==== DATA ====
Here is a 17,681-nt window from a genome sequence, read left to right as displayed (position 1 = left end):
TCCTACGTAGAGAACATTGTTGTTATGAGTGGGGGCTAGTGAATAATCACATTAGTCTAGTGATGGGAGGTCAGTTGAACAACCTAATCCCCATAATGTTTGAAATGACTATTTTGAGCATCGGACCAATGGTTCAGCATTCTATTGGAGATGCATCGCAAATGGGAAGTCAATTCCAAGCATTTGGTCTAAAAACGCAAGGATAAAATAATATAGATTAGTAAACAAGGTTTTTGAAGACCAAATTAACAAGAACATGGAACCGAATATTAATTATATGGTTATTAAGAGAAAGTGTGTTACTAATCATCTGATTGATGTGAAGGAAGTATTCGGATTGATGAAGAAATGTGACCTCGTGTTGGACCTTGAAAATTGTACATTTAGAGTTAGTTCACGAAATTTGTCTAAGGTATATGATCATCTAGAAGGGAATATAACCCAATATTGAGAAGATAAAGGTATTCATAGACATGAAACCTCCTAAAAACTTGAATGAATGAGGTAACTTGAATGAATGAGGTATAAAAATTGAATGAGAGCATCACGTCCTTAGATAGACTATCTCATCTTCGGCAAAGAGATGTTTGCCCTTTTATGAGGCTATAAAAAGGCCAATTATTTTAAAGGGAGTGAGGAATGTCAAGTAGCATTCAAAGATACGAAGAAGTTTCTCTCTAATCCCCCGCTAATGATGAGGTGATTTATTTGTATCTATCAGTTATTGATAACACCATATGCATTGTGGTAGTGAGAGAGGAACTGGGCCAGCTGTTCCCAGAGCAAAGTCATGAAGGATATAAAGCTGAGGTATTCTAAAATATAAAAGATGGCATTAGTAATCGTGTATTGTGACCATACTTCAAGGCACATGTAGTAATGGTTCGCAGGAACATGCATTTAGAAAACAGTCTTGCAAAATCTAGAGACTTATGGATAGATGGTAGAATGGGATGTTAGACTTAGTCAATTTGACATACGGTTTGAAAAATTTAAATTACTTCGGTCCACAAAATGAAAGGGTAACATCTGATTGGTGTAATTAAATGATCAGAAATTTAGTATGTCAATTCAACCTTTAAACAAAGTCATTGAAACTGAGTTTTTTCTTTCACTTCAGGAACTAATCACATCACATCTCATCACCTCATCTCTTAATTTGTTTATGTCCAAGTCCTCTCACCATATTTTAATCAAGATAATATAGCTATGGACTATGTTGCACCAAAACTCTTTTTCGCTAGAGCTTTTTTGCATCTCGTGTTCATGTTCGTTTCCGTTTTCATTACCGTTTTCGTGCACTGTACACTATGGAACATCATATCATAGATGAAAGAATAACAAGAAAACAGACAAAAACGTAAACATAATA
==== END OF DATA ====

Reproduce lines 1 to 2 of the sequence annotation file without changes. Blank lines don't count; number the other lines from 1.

Here is a 17,681-nt window from a genome sequence, read left to right as displayed (position 1 = left end):
TCCTACGTAGAGAACATTGTTGTTATGAGTGGGGGCTAGTGAATAATCACATTAGTCTAGTGATGGGAGGTCAGTTGAACAACCTAATCCCCATAATGTTTGAAATGACTATTTTGAGCATCGGACCAATGGTTCAGCATTCTATTGGAGATGCATCGCAAATGGGAAGTCAATTCCAAGCATTTGGTCTAAAAACGCAAGGATAAAATAATATAGATTAGTAAACAAGGTTTTTGAAGACCAAATTAACAAGAACATGGAACCGAATATTAATTATATGGTTATTAAGAGAAAGTGTGTTACTAATCATCTGATTGATGTGAAGGAAGTATTCGGATTGATGAAGAAATGTGACCTCGTGTTGGACCTTGAAAATTGTACATTTAGAGTTAGTTCACGAAATTTGTCTAAGGTATATGATCATCTAGAAGGGAATATAACCCAATATTGAGAAGATAAAGGTATTCATAGACATGAAACCTCCTAAAAACTTGAATGAATGAGGTAACTTGAATGAATGAGGTATAAAAATTGAATGAGAGCATCACGTCCTTAGATAGACTATCTCATCTTCGGCAAAGAGATGTTTGCCCTTTTATGAGGCTATAAAAAGGCCAATTATTTTAAAGGGAGTGAGGAATGTCAAGTAGCATTCAAAGATACGAAGAAGTTTCTCTCTAATCCCCCGCTAATGATGAGGTGATTTATTTGTATCTATCAGTTATTGATAACACCATATGCATTGTGGTAGTGAGAGAGGAACTGGGCCAGCTGTTCCCAGAGCAAAGTCATGAAGGATATAAAGCTGAGGTATTCTAAAATATAAAAGATGGCATTAGTAATCGTGTATTGTGACCATACTTCAAGGCACATGTAGTAATGGTTCGCAGGAACATGCATTTAGAAAACAGTCTTGCAAAATCTAGAGACTTATGGATAGATGGTAGAATGGGATGTTAGACTTAGTCAATTTGACATACGGTTTGAAAAATTTAAATTACTTCGGTCCACAAAATGAAAGGGTAACATCTGATTGGTGTAATTAAATGATCAGAAATTTAGTATGTCAATTCAACCTTTAAACAAAGTCATTGAAACTGAGTTTTTTCTTTCACTTCAGGAACTAATCACATCACATCTCATCACCTCATCTCTTAATTTGTTTATGTCCAAGTCCTCTCACCATATTTTAATCAAGATAATATAGCTATGGACTATGTTGCACCAAAACTCTTTTTCGCTAGAGCTTTTTTGCATCTCGTGTTCATGTTCGTTTCCGTTTTCATTACCGTTTTCGTGCACTGTACACTATGGAACATCATATCATAGATGAAAGAATAACAAGAAAACAGACAAAAACGTAAACATAATA